About the Project
This project is one of the 2018 WISE Awards winners.
Safe Space Club for Girls by the Centre for Girl-Child Education uses mentor-led safe spaces, community engagement, subsidization of school fees and training of female teachers to complement government schooling and improving the acquisition of basic academic competencies (literacy and numeracy skills) by girls.
Context and Issue
Despite Nigeria’s enormous oil wealth, poverty is acute and widespread, especially in the north. The region has one of the world’s highest rates of early marriage and maternal mortality and lowest rates of female literacy. The Centre for Girl-Child Education (CGE) is a girls’ education practice and learning hub focused on improving access and quality of schooling for rural and low-income girls in Northern Nigeria. CGE works with girls—both in school and out-of-school—ages 10-18 and residing in rural and urban poor communities. The population in these communities is predominately Hausa-Fulani, an ethnic group of 40 million people deeply rooted in Islam. Nearly all participants are from families with incomes below a dollar a day.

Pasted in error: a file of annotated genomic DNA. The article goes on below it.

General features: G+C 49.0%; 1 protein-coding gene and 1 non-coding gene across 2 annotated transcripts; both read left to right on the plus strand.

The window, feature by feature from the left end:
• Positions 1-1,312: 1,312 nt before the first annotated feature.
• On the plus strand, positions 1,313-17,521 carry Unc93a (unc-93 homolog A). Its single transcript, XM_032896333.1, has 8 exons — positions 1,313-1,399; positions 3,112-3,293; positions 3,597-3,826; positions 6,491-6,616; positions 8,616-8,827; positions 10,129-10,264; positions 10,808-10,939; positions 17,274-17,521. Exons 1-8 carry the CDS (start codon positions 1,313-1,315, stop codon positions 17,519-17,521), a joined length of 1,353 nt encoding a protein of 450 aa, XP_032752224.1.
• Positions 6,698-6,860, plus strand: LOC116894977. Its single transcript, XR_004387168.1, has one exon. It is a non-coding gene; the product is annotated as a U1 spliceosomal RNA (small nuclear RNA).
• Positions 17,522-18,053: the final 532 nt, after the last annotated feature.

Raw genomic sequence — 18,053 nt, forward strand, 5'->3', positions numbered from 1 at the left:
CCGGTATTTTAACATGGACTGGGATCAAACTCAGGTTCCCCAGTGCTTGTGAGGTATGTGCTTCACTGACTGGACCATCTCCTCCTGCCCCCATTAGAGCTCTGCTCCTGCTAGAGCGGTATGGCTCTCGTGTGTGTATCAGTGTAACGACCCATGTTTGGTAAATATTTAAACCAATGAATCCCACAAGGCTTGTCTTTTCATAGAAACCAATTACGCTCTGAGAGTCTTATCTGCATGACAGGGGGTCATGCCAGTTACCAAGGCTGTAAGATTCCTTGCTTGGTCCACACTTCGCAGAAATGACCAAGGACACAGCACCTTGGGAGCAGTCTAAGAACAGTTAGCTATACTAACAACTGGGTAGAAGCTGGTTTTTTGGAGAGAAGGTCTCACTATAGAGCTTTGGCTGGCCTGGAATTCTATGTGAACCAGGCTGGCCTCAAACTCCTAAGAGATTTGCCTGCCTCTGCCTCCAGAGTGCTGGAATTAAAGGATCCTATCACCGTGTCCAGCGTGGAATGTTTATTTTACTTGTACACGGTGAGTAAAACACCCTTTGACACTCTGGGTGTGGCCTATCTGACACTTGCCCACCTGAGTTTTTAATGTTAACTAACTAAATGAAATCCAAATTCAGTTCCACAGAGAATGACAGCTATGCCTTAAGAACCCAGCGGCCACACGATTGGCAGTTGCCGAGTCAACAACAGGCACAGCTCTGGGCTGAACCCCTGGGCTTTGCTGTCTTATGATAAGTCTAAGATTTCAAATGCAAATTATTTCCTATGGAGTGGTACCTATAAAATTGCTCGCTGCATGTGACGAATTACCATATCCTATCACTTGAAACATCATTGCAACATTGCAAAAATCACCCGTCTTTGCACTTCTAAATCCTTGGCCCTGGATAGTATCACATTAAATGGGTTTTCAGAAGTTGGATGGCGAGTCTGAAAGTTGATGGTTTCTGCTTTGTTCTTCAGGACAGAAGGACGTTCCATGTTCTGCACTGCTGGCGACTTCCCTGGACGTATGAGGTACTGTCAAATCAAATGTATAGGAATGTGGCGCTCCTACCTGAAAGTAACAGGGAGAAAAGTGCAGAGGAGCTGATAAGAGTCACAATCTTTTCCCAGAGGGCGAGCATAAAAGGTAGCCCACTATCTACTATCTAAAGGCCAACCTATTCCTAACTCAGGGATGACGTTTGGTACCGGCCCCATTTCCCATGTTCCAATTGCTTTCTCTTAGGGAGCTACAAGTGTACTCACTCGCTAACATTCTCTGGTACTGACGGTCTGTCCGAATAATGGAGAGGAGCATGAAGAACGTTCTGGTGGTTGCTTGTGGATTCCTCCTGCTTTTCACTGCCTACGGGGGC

The Solution and Impact
Since 2007, CGE has worked to advance girls’ education and empowerment through innovative programming, advocacy, applied research, and strategic partnerships. CGE was a pioneer in the adaptation of the safe space methodology to girls’ need for strengthened core academic competencies and mentored support as they attend understaffed and underfunded rural schools. The core components of CGE are: community engagement, mentored led safe spaces, subsidization of school fees, training for female teachers, and the nurturing of girl advocates. These components complement government schooling and have evolved over nine years of community-based research with girls, their parents, and community members in rural, Northwest Nigeria.
In our 2007 baseline study, the mean age of marriage in collaborating communities was 14.9 years. Only 4% of the girls graduating from primary schools completed senior secondary. Of the 1120 girls in CGE’s first program 82% have now graduated from secondary school. Kaplan-Meier estimates found an average delay of marriage from 14.9 to 17.4—2.5 years! Virtually all of CGE’s staff are women who were born in the north and who speak fluent Hausa and English languages.